|Stage 3 results
||General classification after stage 3
1 September 2009 — Venlo (Netherlands) to Liège (Belgium), 224 km
This was another flat stage, though it had three fourth-category climbs. It visited some of the same roads used yearly by the Amstel Gold Race and Liège–Bastogne–Liège. With this stage finish, Liège is the only city that can boast having hosted stages of the Giro d'Italia, the Tour de France, and now the Vuelta. After this stage, the riders traveled by plane to Catalonia for the continuation of the Vuelta on Spanish soil.
With the three fourth-category climbs on course offering the Vuelta's first mountains points, this was an important stage in which to make the breakaway. Not only would the mountains classification red jersey go to a member of this breakaway, but so too would the combination classification white jersey, as qualification for it would be restricted to riders who had scored points in the mountains classification. The four who made the breakaway were Javier Ramirez, Lars Boom, Dominik Roels, and Sergey Lagutin. Boom topped two of the three climbs in first position to gain the red jersey, while Roels wound up in white. The breakaway's maximum advantage over the peloton was over 14 minutes, but still the peloton easily caught them long before the finish, with some 30 kilometers to go. After several attempted escapes, the end of this stage was again a field sprint, won this time by the man who was denied by a teammate the day before, André Greipel. A big crash caused majority of the field to fall or jam behind, which caused the top seven to be of riders from only two teams.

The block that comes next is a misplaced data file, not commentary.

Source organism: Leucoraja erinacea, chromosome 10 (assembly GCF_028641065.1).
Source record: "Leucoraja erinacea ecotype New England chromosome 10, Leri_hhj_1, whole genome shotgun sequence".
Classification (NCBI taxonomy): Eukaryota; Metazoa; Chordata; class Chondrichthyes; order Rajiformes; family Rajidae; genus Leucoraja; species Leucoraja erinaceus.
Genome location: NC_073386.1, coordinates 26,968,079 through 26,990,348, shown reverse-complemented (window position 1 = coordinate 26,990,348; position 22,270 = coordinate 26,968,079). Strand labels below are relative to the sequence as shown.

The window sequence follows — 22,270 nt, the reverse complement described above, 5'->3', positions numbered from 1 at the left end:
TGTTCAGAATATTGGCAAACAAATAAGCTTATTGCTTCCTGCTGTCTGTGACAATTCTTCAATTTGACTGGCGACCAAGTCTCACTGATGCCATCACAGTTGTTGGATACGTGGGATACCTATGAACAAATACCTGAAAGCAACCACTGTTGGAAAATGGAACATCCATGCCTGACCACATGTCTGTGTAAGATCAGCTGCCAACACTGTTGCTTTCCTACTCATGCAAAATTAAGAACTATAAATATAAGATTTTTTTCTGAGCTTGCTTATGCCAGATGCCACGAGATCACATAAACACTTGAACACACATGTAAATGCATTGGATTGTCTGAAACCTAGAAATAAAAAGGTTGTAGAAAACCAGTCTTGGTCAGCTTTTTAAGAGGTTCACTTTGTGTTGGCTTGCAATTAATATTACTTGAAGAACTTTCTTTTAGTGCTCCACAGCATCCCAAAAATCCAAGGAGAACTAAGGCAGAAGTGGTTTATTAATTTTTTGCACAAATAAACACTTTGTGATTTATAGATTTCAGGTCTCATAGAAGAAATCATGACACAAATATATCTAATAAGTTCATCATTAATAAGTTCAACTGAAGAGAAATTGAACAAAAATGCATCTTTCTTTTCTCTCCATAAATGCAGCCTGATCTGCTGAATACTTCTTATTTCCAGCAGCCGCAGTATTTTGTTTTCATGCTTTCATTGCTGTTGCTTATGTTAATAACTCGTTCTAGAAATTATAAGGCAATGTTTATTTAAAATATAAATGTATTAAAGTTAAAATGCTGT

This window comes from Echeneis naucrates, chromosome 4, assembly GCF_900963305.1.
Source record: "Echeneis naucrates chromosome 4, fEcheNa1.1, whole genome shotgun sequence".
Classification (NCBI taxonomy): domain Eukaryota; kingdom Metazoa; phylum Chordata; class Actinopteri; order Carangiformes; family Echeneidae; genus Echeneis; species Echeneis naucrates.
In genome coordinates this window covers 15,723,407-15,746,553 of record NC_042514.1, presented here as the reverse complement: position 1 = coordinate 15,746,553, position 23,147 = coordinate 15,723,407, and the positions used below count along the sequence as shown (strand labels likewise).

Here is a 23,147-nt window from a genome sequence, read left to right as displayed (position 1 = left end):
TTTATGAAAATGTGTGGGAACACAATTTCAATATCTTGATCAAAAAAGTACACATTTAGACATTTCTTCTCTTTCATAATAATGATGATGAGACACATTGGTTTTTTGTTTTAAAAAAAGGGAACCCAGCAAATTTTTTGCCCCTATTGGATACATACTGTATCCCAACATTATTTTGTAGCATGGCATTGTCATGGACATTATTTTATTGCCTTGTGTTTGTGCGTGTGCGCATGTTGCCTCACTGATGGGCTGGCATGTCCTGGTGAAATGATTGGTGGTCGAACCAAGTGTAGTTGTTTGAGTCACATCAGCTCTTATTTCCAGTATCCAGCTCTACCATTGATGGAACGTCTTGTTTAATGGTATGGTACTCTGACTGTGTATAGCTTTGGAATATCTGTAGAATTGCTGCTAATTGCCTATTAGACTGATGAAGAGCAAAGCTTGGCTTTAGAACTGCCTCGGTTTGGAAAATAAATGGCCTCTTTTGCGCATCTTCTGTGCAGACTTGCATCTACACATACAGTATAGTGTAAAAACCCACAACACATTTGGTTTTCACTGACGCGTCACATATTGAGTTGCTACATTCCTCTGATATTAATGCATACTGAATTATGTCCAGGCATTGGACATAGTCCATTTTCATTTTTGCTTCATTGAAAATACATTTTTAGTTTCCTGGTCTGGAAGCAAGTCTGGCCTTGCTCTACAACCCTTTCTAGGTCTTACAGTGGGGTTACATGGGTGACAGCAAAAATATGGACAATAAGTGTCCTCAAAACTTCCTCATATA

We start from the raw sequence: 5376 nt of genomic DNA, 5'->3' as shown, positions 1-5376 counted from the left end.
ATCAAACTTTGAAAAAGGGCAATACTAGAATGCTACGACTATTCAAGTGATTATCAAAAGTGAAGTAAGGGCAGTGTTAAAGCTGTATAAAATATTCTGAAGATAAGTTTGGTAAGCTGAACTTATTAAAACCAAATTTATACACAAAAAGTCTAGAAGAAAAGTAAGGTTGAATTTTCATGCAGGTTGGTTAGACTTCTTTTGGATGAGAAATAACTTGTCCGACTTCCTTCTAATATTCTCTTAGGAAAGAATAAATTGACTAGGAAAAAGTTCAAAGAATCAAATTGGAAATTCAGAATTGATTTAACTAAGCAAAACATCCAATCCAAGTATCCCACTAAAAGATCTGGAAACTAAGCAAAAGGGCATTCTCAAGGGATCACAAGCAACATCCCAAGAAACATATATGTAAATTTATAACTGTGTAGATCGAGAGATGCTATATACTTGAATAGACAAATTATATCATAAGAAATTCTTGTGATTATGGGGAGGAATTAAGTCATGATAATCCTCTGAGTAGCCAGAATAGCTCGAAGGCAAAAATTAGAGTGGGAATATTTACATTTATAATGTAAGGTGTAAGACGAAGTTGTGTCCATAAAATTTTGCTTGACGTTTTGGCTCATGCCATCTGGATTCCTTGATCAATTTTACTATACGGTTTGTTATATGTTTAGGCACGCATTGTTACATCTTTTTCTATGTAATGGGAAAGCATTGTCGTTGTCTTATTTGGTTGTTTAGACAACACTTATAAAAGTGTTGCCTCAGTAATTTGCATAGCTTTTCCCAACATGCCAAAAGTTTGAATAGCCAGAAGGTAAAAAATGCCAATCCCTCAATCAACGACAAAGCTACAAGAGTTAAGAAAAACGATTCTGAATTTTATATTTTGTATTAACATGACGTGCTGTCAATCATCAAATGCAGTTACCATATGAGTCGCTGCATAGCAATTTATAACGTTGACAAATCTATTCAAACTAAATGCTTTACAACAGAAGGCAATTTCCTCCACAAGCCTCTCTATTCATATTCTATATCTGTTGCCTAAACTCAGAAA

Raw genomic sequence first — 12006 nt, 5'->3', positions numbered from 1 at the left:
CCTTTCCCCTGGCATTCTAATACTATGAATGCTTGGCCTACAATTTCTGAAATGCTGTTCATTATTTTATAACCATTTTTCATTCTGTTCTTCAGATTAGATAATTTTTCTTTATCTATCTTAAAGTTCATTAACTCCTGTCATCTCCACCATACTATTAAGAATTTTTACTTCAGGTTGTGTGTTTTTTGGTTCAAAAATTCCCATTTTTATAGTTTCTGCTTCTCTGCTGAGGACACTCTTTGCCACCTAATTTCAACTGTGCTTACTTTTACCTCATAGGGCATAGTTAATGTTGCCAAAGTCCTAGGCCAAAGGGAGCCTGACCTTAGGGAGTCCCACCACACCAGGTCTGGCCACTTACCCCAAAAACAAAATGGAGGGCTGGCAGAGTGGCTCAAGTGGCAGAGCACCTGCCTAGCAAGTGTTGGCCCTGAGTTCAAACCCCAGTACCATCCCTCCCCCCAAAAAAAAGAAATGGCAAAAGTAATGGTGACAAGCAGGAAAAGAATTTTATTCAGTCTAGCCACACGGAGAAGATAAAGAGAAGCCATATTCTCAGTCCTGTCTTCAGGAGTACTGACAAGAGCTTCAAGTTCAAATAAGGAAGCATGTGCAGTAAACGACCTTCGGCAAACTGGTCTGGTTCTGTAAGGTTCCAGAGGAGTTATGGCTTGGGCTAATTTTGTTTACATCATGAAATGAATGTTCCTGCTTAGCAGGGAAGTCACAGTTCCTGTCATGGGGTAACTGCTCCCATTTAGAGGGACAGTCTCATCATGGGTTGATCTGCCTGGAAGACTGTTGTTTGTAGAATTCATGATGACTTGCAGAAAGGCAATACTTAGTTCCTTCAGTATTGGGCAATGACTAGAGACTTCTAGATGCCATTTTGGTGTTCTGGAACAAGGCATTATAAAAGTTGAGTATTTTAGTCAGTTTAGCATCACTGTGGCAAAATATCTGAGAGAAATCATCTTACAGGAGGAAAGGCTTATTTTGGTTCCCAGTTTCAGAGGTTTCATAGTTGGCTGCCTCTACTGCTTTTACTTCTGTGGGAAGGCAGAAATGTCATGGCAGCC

The day was marked by consistent rainfall, which made the stage's final few kilometers perilous. Many riders crashed, including Jakob Fuglsang, who lost control of his bike and ran into a parked truck. While Fuglsang was able to continue, Charly Wegelius, Chris Horner, and Robert Kišerlovski would all put out before the race reached Spain. Many other riders sustained minor injuries, and the coming rest day, uncharacteristically early coming after four flat stages, was welcomed by much of the peloton.